The term “cyber” security is in danger of being overused – not because it isn’t an important topic, but because the distinction between on and offline safety are less distinct than ever.

Chris Pallett, managing director of Bespoke Computing, IT and security specialist

Bespoke Computing MD, Chris Pallett

That’s the message from a Midlands IT support specialist who believes adding the “cyber” label could do more harm than good.

Chris Pallett, managing director of business technology and communications support firm, Bespoke Computing, is a 20-year veteran of the industry and has tracked the trends over that time.

He said: “What we’re going to see an awful lot more of in 2016 is emphasis on security for connected devices, be they massive corporate server arrays or the phone in your pocket.

“What’s misleading is to call this “cyber security”. It’s not that anymore; it’s your whole corporate or personal security – you can’t distinguish between on and offline now, that’s just pointless. In fact, calling it “cyber security” runs a huge risk of people just switching off and not paying attention to the topic. They think they’ve heard it all before and it doesn’t apply to them.”

But Chris’s argument is that, with everything we do somehow connected to the world’s computer networks, we all have a responsibility to think about making ourselves and those around us safe.

Security is everyone’s responsibility

“Whether you use personal or company IT in your day-to-day life or not, you are a risk to data security. It’s not all a world of hackers trying to get in through “back doors” in systems, more often than not they will exploit human weakness instead. They trick people into giving up information or into downloading software that will steal data. They might even do it over the phone,” Chris explained.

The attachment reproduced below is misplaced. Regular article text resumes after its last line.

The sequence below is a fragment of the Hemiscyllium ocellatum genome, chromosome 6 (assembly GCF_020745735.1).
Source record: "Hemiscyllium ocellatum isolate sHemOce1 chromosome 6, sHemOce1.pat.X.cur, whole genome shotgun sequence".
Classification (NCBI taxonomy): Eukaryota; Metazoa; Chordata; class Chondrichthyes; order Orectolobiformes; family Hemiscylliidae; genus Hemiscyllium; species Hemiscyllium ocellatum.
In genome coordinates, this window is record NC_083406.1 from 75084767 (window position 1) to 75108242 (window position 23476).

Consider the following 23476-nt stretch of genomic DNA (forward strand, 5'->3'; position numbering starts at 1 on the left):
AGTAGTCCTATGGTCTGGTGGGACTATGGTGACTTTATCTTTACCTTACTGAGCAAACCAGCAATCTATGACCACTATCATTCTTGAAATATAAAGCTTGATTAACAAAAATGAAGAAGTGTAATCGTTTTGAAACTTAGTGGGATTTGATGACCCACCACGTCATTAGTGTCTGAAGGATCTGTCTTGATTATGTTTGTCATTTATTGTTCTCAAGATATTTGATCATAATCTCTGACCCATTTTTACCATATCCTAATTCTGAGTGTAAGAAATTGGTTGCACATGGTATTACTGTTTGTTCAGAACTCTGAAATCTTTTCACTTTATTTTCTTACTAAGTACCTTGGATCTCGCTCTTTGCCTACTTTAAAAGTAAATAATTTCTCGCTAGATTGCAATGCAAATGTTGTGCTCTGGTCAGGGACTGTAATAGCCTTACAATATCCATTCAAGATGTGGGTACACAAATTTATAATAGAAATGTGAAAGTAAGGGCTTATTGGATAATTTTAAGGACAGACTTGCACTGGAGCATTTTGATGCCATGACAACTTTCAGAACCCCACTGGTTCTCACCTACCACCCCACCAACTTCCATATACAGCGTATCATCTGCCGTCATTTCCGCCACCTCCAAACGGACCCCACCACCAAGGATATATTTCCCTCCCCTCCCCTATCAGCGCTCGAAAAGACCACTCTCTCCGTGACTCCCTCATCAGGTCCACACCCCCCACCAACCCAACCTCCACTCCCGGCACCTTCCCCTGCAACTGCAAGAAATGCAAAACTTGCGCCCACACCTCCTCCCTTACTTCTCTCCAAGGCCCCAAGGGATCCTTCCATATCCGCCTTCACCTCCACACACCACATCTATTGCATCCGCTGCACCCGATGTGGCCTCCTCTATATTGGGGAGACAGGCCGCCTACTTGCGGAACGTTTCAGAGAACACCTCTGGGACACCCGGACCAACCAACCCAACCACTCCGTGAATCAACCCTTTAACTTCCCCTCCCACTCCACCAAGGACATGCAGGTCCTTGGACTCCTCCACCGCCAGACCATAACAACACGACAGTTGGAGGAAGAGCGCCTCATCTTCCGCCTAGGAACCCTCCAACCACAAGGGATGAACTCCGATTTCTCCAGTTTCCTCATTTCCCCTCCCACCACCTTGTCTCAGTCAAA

“We need to educate everyone about the risks and their responsibilities. Scams we haven’t thought of yet will be used to steal personal information which, on its own, may be innocuous, but when it’s combined with other bits of data such as date of birth, mother’s maiden name, etcetera, suddenly unlocks your privacy and maybe your finances – or the critical data on which your employer’s business is built.”

This year will see a big push by the Government and technology industry to make this country more aware of the risks and begin to get all businesses into the mindset of addressing at least the basics and of educating their staff.

Chris added: “If we can make everyone realise that everything ends up on a computer and keeping yourself safe isn’t rocket science, but is your responsibility, we’ll take great strides in 2016 to being ready for a future in which even the fridge talks to the internet.”